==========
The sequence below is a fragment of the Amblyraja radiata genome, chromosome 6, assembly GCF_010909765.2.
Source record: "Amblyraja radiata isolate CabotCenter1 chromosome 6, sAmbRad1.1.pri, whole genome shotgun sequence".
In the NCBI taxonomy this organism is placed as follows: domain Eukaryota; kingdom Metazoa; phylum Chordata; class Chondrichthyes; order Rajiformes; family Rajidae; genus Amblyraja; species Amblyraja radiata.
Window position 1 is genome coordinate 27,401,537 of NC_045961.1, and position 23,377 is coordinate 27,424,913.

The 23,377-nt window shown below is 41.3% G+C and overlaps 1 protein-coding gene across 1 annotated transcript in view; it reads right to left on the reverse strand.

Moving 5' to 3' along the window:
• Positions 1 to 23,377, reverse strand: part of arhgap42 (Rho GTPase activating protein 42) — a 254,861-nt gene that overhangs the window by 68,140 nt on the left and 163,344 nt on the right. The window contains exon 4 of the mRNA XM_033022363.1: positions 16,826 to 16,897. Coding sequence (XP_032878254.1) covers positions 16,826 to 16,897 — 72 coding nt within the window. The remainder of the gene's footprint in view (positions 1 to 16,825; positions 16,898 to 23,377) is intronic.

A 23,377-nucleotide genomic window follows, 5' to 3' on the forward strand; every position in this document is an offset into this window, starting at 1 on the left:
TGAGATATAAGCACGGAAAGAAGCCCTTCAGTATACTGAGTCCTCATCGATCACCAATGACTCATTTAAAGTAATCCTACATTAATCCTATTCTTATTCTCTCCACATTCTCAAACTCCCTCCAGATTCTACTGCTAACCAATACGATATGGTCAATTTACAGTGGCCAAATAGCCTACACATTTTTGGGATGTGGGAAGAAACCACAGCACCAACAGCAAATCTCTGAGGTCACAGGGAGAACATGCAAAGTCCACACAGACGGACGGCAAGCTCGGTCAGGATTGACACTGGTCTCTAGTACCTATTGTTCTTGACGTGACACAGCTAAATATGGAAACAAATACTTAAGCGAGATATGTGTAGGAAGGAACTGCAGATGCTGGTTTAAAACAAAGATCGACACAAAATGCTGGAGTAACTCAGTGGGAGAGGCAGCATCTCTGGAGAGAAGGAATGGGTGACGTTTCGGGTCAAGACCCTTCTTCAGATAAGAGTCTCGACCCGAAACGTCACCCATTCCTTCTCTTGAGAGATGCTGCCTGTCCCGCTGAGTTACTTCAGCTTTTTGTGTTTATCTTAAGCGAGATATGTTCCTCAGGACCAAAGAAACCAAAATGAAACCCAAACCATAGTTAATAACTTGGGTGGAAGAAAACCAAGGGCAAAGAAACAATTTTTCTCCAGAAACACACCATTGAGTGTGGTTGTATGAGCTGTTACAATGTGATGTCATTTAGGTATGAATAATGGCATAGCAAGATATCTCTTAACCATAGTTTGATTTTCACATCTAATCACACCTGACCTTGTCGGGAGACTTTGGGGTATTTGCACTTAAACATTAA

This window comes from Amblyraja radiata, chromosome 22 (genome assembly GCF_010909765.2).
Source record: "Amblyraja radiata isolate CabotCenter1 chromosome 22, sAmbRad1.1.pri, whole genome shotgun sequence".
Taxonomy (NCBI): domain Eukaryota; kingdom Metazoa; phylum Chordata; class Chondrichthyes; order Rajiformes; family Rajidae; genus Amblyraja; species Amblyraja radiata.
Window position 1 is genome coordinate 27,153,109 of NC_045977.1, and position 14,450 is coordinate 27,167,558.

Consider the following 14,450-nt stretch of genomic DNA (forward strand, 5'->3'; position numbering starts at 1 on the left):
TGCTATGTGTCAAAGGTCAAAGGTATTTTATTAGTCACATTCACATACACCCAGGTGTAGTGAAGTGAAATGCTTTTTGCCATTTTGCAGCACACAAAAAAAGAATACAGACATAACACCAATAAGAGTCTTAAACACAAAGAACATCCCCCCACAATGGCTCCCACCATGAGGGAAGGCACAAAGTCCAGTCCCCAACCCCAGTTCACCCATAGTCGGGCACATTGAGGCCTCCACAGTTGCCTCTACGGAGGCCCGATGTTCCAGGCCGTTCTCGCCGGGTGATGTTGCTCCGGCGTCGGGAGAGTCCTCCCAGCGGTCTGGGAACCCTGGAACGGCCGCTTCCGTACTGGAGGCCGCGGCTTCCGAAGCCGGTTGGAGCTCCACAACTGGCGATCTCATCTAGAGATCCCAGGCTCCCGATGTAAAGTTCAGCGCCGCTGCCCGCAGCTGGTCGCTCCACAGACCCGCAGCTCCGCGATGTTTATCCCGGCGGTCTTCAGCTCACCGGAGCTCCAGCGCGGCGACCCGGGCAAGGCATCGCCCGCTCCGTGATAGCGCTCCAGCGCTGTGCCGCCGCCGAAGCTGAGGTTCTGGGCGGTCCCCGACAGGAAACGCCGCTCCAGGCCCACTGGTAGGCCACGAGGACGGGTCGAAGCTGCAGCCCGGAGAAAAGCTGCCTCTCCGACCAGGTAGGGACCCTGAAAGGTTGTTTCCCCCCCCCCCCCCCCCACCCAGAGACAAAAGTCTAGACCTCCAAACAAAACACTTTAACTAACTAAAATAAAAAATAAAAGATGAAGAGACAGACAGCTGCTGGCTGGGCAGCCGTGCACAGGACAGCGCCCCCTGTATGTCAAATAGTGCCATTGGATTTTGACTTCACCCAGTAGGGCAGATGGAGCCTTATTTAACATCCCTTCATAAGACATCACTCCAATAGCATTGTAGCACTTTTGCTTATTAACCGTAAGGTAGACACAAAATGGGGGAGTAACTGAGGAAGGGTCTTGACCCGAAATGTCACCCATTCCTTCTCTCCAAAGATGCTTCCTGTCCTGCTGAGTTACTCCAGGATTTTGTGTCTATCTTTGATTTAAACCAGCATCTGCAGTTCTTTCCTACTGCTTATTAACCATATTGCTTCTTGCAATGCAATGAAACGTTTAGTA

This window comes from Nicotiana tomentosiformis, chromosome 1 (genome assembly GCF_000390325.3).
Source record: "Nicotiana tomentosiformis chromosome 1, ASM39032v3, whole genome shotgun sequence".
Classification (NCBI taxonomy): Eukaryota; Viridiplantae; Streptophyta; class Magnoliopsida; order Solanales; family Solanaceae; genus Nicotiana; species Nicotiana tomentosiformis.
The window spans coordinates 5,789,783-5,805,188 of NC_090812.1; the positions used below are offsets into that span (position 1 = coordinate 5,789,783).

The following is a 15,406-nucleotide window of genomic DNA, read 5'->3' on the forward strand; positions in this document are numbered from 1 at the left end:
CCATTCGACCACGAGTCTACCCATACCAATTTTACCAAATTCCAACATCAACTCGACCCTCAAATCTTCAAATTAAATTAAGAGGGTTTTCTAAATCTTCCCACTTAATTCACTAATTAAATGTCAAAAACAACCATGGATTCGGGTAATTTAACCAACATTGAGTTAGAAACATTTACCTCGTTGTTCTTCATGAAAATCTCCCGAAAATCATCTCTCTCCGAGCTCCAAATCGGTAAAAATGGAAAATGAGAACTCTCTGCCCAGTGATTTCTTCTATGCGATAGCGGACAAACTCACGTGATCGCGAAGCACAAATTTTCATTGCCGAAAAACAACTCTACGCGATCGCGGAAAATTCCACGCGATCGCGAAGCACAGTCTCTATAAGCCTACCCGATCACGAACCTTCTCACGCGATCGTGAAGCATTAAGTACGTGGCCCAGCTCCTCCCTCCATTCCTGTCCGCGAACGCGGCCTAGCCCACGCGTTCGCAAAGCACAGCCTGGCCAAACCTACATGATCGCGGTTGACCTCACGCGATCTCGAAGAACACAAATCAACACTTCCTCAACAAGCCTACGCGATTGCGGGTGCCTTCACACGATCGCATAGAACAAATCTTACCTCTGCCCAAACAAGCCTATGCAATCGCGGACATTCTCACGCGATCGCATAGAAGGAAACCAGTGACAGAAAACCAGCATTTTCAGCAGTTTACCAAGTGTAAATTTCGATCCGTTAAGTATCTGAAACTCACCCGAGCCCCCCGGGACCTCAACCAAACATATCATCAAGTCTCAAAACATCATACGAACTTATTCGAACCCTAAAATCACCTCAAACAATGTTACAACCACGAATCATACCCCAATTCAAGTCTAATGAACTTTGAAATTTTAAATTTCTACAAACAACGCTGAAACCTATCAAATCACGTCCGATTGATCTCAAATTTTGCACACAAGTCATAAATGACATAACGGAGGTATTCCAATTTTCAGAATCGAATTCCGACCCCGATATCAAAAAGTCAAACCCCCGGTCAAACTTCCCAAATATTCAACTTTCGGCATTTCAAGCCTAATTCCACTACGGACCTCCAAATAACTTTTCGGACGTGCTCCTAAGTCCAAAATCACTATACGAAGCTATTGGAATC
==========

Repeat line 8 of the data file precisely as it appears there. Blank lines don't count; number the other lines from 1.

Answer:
A 23,377-nucleotide genomic window follows, 5' to 3' on the forward strand; every position in this document is an offset into this window, starting at 1 on the left: